The film chronicles the beginnings of the President of Panem, a made-up nation. It tells the story of his transformation from a young man with a kind heart to a despotic President while he trains a tribute for a death match. The game requires some time to build up, but once the action starts, players will be astounded by how polished and well-made the entire thing is.

The canvas is large, the bouts are gory, and in between, one can see glimpses of the character development of the players. The prequel’s battles aren’t as sophisticated as those in its sequels because they take place more than 60 years in the past. Nevertheless, they are just as intriguing, and Francis Lawrence, the director, does a fantastic job of building both the stadium and the suspenseful action.

Tom Blyth plays a kind, blue-blooded young man with ease, particularly in the sequences where an autocrat is being made. Rachel Zegler is a decent fiery gypsy entertainer. Her character development is uneven, though. When she is selected as a tribute, the feistiness and defiance she displays fade, and she becomes more unfortunate than brave.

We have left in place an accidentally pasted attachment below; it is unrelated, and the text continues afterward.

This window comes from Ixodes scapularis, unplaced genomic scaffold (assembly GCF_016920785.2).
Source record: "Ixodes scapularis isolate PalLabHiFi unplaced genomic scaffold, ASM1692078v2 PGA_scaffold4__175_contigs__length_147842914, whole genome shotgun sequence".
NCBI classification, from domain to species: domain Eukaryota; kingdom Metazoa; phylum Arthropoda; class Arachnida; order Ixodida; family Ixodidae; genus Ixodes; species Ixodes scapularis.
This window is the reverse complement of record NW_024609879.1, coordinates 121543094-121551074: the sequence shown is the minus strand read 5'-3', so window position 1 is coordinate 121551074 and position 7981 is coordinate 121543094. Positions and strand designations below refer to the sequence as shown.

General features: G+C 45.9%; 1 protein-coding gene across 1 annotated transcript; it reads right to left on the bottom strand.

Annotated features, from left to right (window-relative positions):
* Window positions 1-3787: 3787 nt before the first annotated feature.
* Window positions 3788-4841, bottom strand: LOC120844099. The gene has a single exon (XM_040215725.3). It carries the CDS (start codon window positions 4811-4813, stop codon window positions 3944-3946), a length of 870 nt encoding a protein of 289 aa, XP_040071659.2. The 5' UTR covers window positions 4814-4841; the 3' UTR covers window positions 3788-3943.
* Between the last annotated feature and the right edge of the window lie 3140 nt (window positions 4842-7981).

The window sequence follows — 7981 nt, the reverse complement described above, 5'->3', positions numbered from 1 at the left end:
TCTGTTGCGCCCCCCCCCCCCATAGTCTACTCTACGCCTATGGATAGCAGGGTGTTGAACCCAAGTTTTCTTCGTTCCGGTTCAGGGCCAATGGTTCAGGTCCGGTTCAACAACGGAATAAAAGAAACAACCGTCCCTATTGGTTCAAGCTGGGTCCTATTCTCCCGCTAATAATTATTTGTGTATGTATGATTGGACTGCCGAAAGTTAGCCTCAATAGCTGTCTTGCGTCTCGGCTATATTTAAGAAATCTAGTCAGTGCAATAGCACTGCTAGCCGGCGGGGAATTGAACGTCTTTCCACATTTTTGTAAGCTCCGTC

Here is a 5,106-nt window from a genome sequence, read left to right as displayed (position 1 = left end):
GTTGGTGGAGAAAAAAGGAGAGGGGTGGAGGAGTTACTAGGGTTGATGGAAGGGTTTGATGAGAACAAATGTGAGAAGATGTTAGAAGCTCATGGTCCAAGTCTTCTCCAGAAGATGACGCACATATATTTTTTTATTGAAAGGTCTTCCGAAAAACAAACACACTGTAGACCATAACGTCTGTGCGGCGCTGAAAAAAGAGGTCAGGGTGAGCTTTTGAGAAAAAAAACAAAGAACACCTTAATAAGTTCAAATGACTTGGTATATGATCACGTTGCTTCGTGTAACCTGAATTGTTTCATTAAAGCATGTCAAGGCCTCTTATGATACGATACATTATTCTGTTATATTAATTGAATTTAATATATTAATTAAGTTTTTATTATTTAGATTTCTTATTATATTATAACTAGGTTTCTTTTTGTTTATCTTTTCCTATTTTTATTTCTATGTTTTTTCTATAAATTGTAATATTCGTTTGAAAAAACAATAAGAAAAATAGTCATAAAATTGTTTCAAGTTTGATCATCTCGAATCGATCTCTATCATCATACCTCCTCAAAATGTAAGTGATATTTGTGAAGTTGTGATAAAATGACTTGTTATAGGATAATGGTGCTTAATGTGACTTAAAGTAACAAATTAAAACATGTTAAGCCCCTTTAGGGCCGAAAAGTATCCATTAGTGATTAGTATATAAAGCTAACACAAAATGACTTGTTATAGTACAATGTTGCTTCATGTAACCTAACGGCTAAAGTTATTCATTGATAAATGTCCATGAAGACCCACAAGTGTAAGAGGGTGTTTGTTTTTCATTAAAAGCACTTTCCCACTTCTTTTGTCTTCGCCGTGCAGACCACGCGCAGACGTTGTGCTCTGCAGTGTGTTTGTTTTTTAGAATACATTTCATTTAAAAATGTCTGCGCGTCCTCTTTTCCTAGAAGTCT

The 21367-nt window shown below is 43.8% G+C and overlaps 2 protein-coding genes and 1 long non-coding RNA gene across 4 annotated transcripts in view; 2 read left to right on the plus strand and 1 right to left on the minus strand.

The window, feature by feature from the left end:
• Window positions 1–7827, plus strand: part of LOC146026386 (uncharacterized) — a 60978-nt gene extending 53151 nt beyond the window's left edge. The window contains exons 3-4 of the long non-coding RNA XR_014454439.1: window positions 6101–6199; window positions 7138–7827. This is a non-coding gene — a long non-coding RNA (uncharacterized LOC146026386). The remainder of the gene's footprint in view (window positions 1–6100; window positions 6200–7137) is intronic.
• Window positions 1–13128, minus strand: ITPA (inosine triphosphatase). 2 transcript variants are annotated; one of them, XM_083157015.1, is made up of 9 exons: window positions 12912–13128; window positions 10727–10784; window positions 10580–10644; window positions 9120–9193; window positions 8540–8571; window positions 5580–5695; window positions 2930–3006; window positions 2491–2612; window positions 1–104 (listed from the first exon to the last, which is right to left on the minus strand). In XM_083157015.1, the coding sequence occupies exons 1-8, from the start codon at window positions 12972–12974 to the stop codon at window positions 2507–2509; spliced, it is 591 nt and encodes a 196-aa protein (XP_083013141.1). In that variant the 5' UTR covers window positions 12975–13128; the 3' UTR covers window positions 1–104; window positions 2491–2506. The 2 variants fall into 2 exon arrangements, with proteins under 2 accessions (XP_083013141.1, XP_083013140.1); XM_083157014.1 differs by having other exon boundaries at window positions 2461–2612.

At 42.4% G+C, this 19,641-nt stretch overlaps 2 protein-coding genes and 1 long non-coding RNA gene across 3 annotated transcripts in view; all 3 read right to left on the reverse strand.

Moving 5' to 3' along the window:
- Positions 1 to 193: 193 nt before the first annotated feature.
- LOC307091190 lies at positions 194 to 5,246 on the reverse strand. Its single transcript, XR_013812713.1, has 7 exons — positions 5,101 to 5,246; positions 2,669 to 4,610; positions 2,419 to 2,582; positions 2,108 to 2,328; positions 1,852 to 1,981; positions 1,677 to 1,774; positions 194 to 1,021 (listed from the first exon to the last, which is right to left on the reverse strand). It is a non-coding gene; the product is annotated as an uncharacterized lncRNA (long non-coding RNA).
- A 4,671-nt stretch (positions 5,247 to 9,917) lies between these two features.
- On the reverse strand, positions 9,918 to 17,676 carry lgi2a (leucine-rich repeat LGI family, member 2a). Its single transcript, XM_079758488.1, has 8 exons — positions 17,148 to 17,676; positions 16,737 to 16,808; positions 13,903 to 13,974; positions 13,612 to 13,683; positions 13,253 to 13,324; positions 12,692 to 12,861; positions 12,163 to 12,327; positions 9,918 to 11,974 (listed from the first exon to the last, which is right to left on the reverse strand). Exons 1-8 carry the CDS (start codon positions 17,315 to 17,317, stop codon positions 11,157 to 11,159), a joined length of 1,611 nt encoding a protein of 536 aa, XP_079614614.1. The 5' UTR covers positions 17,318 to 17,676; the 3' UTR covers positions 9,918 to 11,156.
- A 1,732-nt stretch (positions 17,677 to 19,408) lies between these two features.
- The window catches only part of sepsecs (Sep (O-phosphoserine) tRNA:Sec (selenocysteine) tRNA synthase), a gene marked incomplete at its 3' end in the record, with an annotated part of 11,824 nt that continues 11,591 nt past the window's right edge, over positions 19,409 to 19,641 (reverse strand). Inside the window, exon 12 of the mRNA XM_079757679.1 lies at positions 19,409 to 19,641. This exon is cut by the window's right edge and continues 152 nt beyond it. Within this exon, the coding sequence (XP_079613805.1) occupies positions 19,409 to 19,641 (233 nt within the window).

With one penetrating icy blue eye, Viola Davis portrays Dr. Volumnia Gaul, the Head Game Maker. She is formidable in her wicked portrayal. Notable performances include those of Josh Andrés Rivera as Sejanus Plinth and Peter Dinklage as the Dean of the Academy, Casca Highbottom.

Rating: 3/5

The Hunger Games: The Ballad of Songbirds & Snakes is broken up into three lengthy chapters that feel closer to twenty. Fans of the book or film series will enjoy the movie, but it isn’t a predecessor that can draw in new viewers. Even though it’s not the best standalone film. This movie was rated 3 out of 5 stars.

Written By : Indori Nerd

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